Avisa, a Scythian infidel, in defending the
temple or church of St. David's, and died
about the time of the Norman Conquest.
He was *. by

Gwivestan ap Gwaith Vof.d, Lord of
Powes, + from whom we pass to his lineal de-

* Sir Richard Williams, who first assumed
the name of Crom wlll.

t Prom whom (continues Brooke) is descended
Sir Henry Cromwell, of Hincbinbroke, knt. as
li^ir-male, and by female, manv of the nobility of
this realm, living in the year 1602.

Yevan ap Morgan, of New Church,
near Cardiff, in the county of Glamorgan,
who (redded Margaret, daughter of Jenkin
Reinys, esq. of Bagam, and was *. by his
eldest son,

William ap Yevan, servant to Jasper
Tudor, Duke of Bedford, and to Kiny Hen-
ry VII. whose son and heir,

Morgan Williams, espoused the sister of
Thomas Cromwell, Earl of Essex,* and
had issue,

Richard, his successor.

V\ alter, who left two daughters, Joan

and Anne.
Richard, who left a son, Henry.
The eldest son,

Sir Richard Williams, assumed, as
already stated, at the desire of Henry
VIII. the surname of his uncle, Cromwell,
and through the influence of that once pow-
erful relative, himself and his family ob-
tained wealth and station. "As Vicar-Ge-
neral of all spiritual, the Earl of Essex had
an opportunity of obliging his kinsman,
then Richard Williams, alias Cromwell, esq.
and others,with the sale of the lately dissolved
religious houses, at sums infinitely below the
very great value of most. Some of the most
advantageous purchases were made by this
ancestor of the Huntingdonshire Cromwells;
and among others, those of the nunnery of
Hinchinbrooke, and the monastery of Sal-
try-Judith, in that county, and all the manors
situate in the same county, together with
the site of the rich abbey of Ramsey. Ad-
ditions were made to his possessions by the
king, even after the fall of the favorite,
Cromwell ; so that at the period of his
death, Sir Richard's estates probably equal-
led in value (allowing for the alteration in
the value of money) those of the wealthiest
peers of the present day. At a tournament
held by his royal master in 1540, and de-
scribed by Stowe, Richard Cromwell, esq.
is named as one of the challengers ; all of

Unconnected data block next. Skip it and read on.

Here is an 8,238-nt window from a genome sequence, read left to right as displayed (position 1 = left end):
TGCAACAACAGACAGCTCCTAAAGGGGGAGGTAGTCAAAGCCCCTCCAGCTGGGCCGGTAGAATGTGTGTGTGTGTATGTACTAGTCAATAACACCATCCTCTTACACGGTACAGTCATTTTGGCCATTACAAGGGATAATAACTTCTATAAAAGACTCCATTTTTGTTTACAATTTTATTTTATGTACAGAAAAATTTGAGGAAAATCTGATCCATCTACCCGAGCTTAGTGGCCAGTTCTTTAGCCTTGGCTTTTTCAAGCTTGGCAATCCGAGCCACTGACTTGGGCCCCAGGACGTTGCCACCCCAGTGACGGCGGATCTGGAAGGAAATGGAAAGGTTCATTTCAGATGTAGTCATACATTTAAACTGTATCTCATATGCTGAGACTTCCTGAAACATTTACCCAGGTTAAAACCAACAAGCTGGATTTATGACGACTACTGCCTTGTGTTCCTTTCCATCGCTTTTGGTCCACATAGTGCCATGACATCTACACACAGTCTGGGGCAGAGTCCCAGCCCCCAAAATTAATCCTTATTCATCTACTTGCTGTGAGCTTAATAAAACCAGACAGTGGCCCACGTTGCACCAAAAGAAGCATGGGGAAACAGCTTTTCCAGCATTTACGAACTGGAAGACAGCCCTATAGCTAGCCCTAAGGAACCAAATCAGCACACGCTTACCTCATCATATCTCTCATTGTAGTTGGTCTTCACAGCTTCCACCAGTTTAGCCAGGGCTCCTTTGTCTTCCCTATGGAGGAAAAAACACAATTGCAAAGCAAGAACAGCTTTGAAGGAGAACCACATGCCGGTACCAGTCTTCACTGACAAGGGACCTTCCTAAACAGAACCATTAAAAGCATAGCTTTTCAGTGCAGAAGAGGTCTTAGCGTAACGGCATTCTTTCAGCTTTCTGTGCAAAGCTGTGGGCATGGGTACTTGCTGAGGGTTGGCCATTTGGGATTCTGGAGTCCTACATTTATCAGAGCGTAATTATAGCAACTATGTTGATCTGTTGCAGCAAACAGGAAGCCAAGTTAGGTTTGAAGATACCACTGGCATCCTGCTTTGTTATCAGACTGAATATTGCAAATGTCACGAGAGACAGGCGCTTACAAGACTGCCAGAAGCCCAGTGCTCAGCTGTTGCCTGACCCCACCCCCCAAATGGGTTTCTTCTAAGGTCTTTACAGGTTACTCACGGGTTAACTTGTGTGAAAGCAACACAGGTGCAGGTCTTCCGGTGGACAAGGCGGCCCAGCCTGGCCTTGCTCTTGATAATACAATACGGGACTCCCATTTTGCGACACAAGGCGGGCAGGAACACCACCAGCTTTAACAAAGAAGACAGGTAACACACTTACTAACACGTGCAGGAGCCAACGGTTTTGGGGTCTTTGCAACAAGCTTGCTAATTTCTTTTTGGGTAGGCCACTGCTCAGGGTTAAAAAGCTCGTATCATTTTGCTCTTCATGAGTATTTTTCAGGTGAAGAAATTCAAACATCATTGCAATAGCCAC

whom were rewarded on the occasion by
the king with an annual income of an hun-
dred marks, granted out of the dissolved
Franciscan monastery, of Stamford, and
with houses each to reside in. His Majes-
ty was more particularly delighted with the
gallantry of Sir Richard Cromwell (whom
he had knighted on the second day of the
tournament), and exclaiming, ' formerly

* For an account of this celebrated favorite of
HrNRV VIII. refer to Burke's Extinct and Dor-

mant Peerage.



thou wast my Dick, but hereafter thou shalt
be my Diamond,' presented him with a dia-
mond ring, bidding. him for the future wear
such an one in the fore-gamb of the demi-
lion in the crest, instead of a javelin, as
heretofore. The arms of Sir Richard, witli
this alteration, were ever afterwards borne
by the elder branch of the family ; and by
Oliver himself, on his assuming the protec-
torate, though previously he had borne the
javelin."* Sir Richard Cromwell served
the office of sheriff for the counties of Cam-
bridge and Huntingdon, in 1541, and was
member for th« latter shire in the parliament
which began January 16, 1542. He wedded
in 1518, Frances, daughter and co-heir of
the then lord-mayor of London, Sir Thomas
Murfyn, of Ely, and had two sons, viz.
Henry (Sir) his successor.
Francis, of Hemingford, in the county
of Huntingdon, M.P. for that shire
in the 15th of Elizabeth, and sheriff
for the counties of Cambridge and
Huntingdon, in the 29th of the same
reign. He m. Margaret, daughter of
Henry Mannock, of Hemingford, and
died in 1598.
The elder son and heir,

Sir Henry Cromwell, of Hinchinbrooke,
received the honor of knighthood from
Queen Elizabeth, in 1563, and the same
year was returned to parliament by the
county of Huntingdon. He was sheriff for
the shires of Huntingdon and Cambridge in
the 7th, 13th, 22nd and 34th of Elizabeth.
Sir Henry married twice, but had issue only
by Joan, daughter of Sir Ralph Warren,
knt.f his first wife, namely,

I. Oliver, who inherited Hinchin-
brooke at his father's decease, in
1603. He was knighted by Queen
Elizabeth, and created a knight of
the bath by King James. He m.
first, Elizabeth, daughter of the Lord
Chancellor (Sir Thomas) Bromley,
and had four sons and three daugh-
ters, viz.

1. Henry, of Ramsay, colonel in
the army of King Charles.
This gentleman married thrice,
and had several children. Co-
lonel Cromwell died in 1657,
and his only surviving son and

Henry Cromwell, of Ram-
say, reassumed the surname
of Williams.

* Oliver Cromwell and his Times, by Thomas

i Son of Sir Ralph Warren, knt. twice lord-mayor
of London, by Joan, daughter and co-heir of John
Trelake, alias Davy, of Cornwall.